Wednesday January 19, 2000
"Long-Term Care Insurance Made Simple" is a new primer by attorney Les Abromovitz. The book was published last year by Health Information Press of Los Angeles. It is well and thoughtfully written. You’ll find it in bookstores and on amazon.com for $14.95.
Inasmuch as the facts and merits of private long-term care insurance are moot if people don’t think they need it, we chose the following excerpts debunking Medicaid planning as a sample of the book’s content. The remainder of the volume contains nothing new for the knowledgeable, but provides a good introduction for anyone, such as friends, relatives or prospects, who are starting from scratch.
"Transferring assets to qualify for Medicaid creates an ethical problem for many people. In addition, many individuals feel there is a stigma attached to Medicaid. They view it as welfare and are reluctant to use the program." (p. 46)
"Despite the possibility of criminal penalties, there are attorneys who advertise they can help people qualify for Medicaid without losing all of their assets. They utilize Medicaid loopholes to transfer assets to relatives without violating the law. Many question the ethics of those maneuvers, saying that they are defrauding a program which was designed to help the poor. Some argue that Medicaid rewards people who could have bought long-term care insurance but did not." (p. 47)
"You should realize that transferring assets to qualify for Medicaid is dangerous for other reasons. By doing so, you may be cheating yourself out of receiving the best long-term care that is available. There is no guarantee that any money you turn over to your family members will be used to improve your quality of life. While the desire to not lose everything is understandable, it is your money, and you should be able to use it to make your final years as good as they can be."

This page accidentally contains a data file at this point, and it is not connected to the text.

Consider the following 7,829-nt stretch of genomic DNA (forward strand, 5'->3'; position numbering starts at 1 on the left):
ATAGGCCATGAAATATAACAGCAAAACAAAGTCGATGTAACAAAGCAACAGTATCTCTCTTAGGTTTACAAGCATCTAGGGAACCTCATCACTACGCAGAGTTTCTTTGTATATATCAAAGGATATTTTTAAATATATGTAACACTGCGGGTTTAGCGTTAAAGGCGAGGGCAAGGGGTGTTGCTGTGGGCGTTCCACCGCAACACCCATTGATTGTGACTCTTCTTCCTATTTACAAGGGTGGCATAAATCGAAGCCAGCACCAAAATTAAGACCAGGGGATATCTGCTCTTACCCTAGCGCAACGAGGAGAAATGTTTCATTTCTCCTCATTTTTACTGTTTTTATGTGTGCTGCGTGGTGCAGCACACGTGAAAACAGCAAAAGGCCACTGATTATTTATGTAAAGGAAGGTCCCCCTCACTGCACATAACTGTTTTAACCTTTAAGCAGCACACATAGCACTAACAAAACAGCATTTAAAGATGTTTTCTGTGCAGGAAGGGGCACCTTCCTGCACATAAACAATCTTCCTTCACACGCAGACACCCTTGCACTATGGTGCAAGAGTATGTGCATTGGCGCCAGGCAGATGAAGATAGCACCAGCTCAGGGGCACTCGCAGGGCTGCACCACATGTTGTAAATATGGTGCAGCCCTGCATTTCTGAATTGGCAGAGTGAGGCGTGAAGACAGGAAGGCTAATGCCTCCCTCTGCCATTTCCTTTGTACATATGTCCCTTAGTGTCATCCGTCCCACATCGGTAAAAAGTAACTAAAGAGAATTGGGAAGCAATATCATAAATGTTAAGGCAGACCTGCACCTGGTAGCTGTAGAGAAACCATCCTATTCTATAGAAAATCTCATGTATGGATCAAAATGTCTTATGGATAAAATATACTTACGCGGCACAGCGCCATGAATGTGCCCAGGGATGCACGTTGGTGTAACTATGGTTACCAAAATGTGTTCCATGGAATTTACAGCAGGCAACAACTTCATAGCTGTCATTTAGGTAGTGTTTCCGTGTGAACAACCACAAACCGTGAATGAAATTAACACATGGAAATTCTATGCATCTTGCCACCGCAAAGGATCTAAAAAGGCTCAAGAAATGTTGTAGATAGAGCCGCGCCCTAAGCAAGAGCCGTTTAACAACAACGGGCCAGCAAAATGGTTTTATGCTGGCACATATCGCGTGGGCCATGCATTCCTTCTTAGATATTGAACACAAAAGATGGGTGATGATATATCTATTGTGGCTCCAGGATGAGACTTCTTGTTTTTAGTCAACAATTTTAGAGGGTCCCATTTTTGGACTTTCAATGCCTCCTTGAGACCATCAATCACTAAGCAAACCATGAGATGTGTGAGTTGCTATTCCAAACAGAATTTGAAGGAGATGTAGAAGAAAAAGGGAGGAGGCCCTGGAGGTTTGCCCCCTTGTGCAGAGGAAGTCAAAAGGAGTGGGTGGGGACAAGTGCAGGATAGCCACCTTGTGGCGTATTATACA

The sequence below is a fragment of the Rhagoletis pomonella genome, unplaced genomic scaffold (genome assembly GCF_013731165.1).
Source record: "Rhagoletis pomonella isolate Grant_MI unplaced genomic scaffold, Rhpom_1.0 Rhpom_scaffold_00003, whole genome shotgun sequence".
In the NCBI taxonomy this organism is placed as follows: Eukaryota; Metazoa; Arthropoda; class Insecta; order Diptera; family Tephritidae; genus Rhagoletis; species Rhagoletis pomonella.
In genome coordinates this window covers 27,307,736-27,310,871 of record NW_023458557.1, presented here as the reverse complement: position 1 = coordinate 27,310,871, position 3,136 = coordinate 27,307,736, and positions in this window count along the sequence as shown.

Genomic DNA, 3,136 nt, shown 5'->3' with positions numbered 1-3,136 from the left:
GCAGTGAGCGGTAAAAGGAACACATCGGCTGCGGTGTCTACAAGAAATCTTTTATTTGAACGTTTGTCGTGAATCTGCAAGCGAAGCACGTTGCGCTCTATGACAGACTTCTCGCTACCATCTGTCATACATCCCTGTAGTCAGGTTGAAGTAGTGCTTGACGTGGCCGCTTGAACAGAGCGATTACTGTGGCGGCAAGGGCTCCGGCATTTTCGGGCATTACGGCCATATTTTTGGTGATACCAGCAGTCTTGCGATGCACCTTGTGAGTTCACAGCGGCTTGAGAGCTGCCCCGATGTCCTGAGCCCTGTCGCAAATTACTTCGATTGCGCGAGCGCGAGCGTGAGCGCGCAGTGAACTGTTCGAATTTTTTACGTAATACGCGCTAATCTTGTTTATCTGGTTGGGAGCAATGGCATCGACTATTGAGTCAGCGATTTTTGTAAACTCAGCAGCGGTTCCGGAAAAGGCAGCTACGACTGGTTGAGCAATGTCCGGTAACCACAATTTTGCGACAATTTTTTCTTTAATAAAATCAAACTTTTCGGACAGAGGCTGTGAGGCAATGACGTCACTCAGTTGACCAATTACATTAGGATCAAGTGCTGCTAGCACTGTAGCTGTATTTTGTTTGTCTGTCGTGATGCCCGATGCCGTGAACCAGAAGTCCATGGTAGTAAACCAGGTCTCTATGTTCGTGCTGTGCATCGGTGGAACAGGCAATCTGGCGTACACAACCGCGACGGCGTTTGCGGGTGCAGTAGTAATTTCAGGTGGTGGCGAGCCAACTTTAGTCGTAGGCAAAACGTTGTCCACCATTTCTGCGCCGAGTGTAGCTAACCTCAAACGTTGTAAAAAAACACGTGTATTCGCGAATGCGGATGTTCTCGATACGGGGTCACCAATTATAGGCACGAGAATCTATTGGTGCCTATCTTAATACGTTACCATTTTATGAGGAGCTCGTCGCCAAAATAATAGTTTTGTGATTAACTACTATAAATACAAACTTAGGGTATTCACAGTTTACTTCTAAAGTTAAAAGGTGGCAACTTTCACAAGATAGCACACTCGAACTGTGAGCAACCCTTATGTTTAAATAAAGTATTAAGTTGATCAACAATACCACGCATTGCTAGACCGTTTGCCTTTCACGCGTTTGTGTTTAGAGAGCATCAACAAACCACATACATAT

"Another very real problem is that many facilities do not even accept Medicaid patients or seek to get rid of the ones they have." (p. 47)
"It is doubtful that Medicare or Medicaid benefits will be expanded in the near future. In fact, many legislators are advocating reductions in these benefits. As baby boomers age, there will be additional strain upon the system, making it unlikely that coverage for long-term care will broaden." (p. 48)
"Too many people think they have a safety net to fall back upon should the time come when long-term care is necessary. It is clear that the answer for most people is not Medicare, medigap policies or Medicaid. [O]ne safety net that can help a lot of people is long-term care insurance." (p. 48)
You can contact the book's author, Les Abromovitz, at Hedles@aol.com